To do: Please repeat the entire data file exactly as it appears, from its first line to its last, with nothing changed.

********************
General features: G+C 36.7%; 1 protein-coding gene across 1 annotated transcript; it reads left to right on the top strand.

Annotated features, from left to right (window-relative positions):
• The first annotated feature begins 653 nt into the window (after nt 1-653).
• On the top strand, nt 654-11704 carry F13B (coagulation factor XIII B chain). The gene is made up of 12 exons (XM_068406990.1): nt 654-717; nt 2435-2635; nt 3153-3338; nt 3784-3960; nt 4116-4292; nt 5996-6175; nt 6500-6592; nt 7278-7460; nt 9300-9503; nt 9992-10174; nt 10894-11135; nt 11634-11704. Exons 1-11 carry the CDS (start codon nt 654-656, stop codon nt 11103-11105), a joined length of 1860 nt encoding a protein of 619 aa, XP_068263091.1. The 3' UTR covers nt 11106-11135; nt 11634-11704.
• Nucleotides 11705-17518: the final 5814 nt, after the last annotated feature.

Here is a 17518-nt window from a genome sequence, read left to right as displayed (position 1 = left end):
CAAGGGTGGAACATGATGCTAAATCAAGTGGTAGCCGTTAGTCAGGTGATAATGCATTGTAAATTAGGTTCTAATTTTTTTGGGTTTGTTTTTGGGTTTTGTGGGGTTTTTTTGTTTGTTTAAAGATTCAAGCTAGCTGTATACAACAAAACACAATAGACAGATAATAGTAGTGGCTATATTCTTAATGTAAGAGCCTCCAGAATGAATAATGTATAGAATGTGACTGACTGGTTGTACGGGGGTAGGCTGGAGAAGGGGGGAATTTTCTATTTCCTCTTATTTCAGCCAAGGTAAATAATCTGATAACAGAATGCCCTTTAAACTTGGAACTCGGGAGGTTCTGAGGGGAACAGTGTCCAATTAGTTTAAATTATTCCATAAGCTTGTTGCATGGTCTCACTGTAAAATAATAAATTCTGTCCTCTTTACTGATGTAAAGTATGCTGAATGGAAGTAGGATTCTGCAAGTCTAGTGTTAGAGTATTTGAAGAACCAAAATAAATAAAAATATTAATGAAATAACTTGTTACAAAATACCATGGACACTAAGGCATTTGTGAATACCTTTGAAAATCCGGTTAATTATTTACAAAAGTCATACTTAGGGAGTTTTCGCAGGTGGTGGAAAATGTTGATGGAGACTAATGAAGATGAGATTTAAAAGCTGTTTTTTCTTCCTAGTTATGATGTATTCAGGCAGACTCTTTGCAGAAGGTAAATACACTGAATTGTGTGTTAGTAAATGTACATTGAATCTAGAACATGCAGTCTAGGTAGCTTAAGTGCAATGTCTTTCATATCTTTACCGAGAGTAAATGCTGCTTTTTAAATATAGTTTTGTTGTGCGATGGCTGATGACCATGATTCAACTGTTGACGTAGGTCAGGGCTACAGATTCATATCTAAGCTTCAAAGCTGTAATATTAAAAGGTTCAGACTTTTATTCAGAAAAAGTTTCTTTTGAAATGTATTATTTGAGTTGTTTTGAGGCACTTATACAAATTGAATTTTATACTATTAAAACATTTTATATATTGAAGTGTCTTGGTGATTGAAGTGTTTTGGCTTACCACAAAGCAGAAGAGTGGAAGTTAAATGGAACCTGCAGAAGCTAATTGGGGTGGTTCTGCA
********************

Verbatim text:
General features: G+C 36.7%; 1 protein-coding gene across 1 annotated transcript; it reads left to right on the top strand.

Annotated features, from left to right (window-relative positions):
• The first annotated feature begins 653 nt into the window (after nt 1-653).
• On the top strand, nt 654-11704 carry F13B (coagulation factor XIII B chain). The gene is made up of 12 exons (XM_068406990.1): nt 654-717; nt 2435-2635; nt 3153-3338; nt 3784-3960; nt 4116-4292; nt 5996-6175; nt 6500-6592; nt 7278-7460; nt 9300-9503; nt 9992-10174; nt 10894-11135; nt 11634-11704. Exons 1-11 carry the CDS (start codon nt 654-656, stop codon nt 11103-11105), a joined length of 1860 nt encoding a protein of 619 aa, XP_068263091.1. The 3' UTR covers nt 11106-11135; nt 11634-11704.
• Nucleotides 11705-17518: the final 5814 nt, after the last annotated feature.

Here is a 17518-nt window from a genome sequence, read left to right as displayed (position 1 = left end):
CAAGGGTGGAACATGATGCTAAATCAAGTGGTAGCCGTTAGTCAGGTGATAATGCATTGTAAATTAGGTTCTAATTTTTTTGGGTTTGTTTTTGGGTTTTGTGGGGTTTTTTTGTTTGTTTAAAGATTCAAGCTAGCTGTATACAACAAAACACAATAGACAGATAATAGTAGTGGCTATATTCTTAATGTAAGAGCCTCCAGAATGAATAATGTATAGAATGTGACTGACTGGTTGTACGGGGGTAGGCTGGAGAAGGGGGGAATTTTCTATTTCCTCTTATTTCAGCCAAGGTAAATAATCTGATAACAGAATGCCCTTTAAACTTGGAACTCGGGAGGTTCTGAGGGGAACAGTGTCCAATTAGTTTAAATTATTCCATAAGCTTGTTGCATGGTCTCACTGTAAAATAATAAATTCTGTCCTCTTTACTGATGTAAAGTATGCTGAATGGAAGTAGGATTCTGCAAGTCTAGTGTTAGAGTATTTGAAGAACCAAAATAAATAAAAATATTAATGAAATAACTTGTTACAAAATACCATGGACACTAAGGCATTTGTGAATACCTTTGAAAATCCGGTTAATTATTTACAAAAGTCATACTTAGGGAGTTTTCGCAGGTGGTGGAAAATGTTGATGGAGACTAATGAAGATGAGATTTAAAAGCTGTTTTTTCTTCCTAGTTATGATGTATTCAGGCAGACTCTTTGCAGAAGGTAAATACACTGAATTGTGTGTTAGTAAATGTACATTGAATCTAGAACATGCAGTCTAGGTAGCTTAAGTGCAATGTCTTTCATATCTTTACCGAGAGTAAATGCTGCTTTTTAAATATAGTTTTGTTGTGCGATGGCTGATGACCATGATTCAACTGTTGACGTAGGTCAGGGCTACAGATTCATATCTAAGCTTCAAAGCTGTAATATTAAAAGGTTCAGACTTTTATTCAGAAAAAGTTTCTTTTGAAATGTATTATTTGAGTTGTTTTGAGGCACTTATACAAATTGAATTTTATACTATTAAAACATTTTATATATTGAAGTGTCTTGGTGATTGAAGTGTTTTGGCTTACCACAAAGCAGAAGAGTGGAAGTTAAATGGAACCTGCAGAAGCTAATTGGGGTGGTTCTGCA